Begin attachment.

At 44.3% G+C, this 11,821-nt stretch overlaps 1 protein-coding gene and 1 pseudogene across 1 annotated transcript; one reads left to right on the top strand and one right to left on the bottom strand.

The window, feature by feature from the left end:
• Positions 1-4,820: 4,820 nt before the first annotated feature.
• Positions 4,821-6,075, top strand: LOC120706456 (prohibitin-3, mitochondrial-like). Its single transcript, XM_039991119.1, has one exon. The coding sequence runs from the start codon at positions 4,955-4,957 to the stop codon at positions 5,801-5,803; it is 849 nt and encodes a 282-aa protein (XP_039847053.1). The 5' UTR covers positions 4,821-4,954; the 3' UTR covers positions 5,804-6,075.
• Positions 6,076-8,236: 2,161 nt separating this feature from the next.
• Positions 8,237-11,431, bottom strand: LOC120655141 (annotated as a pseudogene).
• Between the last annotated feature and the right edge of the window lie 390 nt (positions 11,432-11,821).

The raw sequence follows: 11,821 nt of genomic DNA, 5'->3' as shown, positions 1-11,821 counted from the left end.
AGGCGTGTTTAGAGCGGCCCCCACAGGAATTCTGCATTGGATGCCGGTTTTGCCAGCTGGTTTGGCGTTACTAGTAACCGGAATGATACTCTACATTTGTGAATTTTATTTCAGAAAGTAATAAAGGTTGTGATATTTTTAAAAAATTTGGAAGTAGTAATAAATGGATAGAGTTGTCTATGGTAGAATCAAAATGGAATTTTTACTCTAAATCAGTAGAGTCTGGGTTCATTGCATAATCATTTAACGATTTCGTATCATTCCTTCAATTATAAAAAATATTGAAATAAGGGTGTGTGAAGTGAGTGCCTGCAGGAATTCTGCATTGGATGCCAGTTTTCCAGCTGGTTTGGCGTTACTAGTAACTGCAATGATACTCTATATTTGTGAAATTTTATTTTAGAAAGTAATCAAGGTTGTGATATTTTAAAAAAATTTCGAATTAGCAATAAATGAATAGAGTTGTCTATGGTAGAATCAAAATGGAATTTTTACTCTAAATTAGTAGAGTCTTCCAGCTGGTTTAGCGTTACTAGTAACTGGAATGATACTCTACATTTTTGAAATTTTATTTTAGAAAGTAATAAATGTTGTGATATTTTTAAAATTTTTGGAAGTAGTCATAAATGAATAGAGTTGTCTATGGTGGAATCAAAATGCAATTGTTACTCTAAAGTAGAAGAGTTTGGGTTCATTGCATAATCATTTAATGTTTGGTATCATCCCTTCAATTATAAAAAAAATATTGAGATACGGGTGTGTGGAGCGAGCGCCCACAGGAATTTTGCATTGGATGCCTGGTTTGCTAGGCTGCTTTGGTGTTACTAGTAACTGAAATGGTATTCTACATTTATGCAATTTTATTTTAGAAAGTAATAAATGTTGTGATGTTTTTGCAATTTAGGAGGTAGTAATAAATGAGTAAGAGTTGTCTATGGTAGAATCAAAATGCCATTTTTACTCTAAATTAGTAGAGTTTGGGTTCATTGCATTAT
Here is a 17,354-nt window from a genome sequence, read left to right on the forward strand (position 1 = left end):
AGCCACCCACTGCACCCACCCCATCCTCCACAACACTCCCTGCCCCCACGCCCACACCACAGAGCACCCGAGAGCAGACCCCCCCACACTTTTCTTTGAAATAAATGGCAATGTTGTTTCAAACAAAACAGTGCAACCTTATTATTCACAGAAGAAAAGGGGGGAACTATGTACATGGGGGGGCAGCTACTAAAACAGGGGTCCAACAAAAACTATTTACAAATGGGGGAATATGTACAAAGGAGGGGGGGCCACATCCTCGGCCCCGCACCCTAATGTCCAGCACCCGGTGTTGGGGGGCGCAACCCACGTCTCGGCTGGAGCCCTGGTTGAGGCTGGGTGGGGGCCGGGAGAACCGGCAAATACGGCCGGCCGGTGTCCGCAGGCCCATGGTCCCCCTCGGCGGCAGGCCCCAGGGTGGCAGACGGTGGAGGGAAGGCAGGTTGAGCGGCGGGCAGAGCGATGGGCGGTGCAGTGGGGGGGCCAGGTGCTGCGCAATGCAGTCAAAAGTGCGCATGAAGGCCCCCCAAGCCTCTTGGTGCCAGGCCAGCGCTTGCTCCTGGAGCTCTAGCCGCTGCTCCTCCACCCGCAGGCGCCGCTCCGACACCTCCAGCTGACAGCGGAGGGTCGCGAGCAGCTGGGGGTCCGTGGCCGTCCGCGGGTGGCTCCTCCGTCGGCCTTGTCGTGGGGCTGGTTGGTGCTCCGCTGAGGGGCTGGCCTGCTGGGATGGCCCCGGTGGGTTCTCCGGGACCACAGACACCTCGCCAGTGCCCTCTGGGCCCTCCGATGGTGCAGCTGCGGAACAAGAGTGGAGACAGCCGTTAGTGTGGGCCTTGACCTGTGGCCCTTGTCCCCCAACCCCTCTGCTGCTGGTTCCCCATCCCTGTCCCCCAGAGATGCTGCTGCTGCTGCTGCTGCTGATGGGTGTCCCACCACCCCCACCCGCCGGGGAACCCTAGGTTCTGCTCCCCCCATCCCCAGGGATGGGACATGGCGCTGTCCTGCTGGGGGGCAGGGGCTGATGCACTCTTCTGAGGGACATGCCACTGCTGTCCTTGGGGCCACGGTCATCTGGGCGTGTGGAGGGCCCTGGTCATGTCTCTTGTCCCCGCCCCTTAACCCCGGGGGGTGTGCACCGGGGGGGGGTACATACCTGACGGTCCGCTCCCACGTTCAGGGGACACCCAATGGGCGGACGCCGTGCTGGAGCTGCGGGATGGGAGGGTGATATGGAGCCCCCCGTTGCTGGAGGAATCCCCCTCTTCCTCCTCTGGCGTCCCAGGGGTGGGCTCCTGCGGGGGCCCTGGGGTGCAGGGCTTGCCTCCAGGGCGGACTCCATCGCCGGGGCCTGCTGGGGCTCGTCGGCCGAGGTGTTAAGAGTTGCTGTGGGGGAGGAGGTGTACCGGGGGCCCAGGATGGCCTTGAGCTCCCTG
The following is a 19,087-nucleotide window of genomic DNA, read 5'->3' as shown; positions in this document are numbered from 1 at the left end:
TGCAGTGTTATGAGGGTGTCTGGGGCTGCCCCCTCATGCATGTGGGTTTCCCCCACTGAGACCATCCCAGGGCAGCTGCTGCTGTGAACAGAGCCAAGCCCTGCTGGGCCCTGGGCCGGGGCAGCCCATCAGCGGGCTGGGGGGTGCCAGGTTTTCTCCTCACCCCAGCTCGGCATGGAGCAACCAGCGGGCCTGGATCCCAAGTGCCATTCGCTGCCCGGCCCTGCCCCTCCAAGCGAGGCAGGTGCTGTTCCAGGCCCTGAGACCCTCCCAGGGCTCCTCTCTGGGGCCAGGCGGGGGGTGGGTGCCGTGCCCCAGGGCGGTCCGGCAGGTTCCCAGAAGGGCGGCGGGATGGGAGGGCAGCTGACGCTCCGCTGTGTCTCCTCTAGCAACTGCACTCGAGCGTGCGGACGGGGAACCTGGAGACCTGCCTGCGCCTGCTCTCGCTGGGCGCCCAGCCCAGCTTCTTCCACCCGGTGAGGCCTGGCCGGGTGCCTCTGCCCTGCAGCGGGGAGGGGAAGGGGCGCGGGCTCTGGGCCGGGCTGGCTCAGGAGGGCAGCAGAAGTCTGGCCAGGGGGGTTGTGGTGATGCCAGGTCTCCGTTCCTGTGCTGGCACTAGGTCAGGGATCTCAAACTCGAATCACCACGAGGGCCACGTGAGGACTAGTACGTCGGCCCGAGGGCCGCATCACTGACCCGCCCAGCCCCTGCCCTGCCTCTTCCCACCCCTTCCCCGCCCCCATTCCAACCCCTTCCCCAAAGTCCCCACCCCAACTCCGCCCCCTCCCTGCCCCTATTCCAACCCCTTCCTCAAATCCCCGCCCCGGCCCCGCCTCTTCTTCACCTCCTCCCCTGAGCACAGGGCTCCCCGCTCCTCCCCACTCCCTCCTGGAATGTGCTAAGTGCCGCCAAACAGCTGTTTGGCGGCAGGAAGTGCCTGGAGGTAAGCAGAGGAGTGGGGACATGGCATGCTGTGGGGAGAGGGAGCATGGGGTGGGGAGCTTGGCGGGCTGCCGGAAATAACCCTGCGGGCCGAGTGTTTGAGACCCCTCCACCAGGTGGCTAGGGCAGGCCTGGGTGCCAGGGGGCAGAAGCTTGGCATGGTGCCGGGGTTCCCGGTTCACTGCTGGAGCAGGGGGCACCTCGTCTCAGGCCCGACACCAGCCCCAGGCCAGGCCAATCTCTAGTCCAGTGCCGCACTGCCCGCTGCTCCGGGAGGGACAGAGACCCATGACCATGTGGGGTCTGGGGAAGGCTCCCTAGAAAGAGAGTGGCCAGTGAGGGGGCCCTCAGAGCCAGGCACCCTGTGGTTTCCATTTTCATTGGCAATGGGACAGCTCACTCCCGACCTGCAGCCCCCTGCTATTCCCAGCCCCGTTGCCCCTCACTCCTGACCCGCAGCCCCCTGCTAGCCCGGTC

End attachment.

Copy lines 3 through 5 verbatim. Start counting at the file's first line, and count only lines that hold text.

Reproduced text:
• Positions 1-4,820: 4,820 nt before the first annotated feature.
• Positions 4,821-6,075, top strand: LOC120706456 (prohibitin-3, mitochondrial-like). Its single transcript, XM_039991119.1, has one exon. The coding sequence runs from the start codon at positions 4,955-4,957 to the stop codon at positions 5,801-5,803; it is 849 nt and encodes a 282-aa protein (XP_039847053.1). The 5' UTR covers positions 4,821-4,954; the 3' UTR covers positions 5,804-6,075.
• Positions 6,076-8,236: 2,161 nt separating this feature from the next.